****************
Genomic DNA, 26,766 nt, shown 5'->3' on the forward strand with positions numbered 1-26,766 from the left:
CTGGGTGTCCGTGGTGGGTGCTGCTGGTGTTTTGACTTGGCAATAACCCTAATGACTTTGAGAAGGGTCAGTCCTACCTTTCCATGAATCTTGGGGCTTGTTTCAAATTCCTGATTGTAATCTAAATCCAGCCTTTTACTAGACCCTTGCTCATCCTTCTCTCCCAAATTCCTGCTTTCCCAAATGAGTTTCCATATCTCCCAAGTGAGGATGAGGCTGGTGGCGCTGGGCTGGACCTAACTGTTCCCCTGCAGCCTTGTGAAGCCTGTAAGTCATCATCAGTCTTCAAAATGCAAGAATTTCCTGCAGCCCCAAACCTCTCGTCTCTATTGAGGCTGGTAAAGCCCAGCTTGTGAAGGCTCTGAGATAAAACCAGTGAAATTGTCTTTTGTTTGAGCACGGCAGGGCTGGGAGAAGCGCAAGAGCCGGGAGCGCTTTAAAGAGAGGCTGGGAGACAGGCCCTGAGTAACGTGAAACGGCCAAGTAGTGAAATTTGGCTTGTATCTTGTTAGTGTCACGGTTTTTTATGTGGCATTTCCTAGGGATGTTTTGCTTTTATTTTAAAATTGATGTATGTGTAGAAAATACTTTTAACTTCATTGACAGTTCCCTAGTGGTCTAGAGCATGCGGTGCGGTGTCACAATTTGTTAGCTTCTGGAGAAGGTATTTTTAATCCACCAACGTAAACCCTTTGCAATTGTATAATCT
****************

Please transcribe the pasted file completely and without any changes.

Genomic DNA, 26,766 nt, shown 5'->3' on the forward strand with positions numbered 1-26,766 from the left:
CTGGGTGTCCGTGGTGGGTGCTGCTGGTGTTTTGACTTGGCAATAACCCTAATGACTTTGAGAAGGGTCAGTCCTACCTTTCCATGAATCTTGGGGCTTGTTTCAAATTCCTGATTGTAATCTAAATCCAGCCTTTTACTAGACCCTTGCTCATCCTTCTCTCCCAAATTCCTGCTTTCCCAAATGAGTTTCCATATCTCCCAAGTGAGGATGAGGCTGGTGGCGCTGGGCTGGACCTAACTGTTCCCCTGCAGCCTTGTGAAGCCTGTAAGTCATCATCAGTCTTCAAAATGCAAGAATTTCCTGCAGCCCCAAACCTCTCGTCTCTATTGAGGCTGGTAAAGCCCAGCTTGTGAAGGCTCTGAGATAAAACCAGTGAAATTGTCTTTTGTTTGAGCACGGCAGGGCTGGGAGAAGCGCAAGAGCCGGGAGCGCTTTAAAGAGAGGCTGGGAGACAGGCCCTGAGTAACGTGAAACGGCCAAGTAGTGAAATTTGGCTTGTATCTTGTTAGTGTCACGGTTTTTTATGTGGCATTTCCTAGGGATGTTTTGCTTTTATTTTAAAATTGATGTATGTGTAGAAAATACTTTTAACTTCATTGACAGTTCCCTAGTGGTCTAGAGCATGCGGTGCGGTGTCACAATTTGTTAGCTTCTGGAGAAGGTATTTTTAATCCACCAACGTAAACCCTTTGCAATTGTATAATCT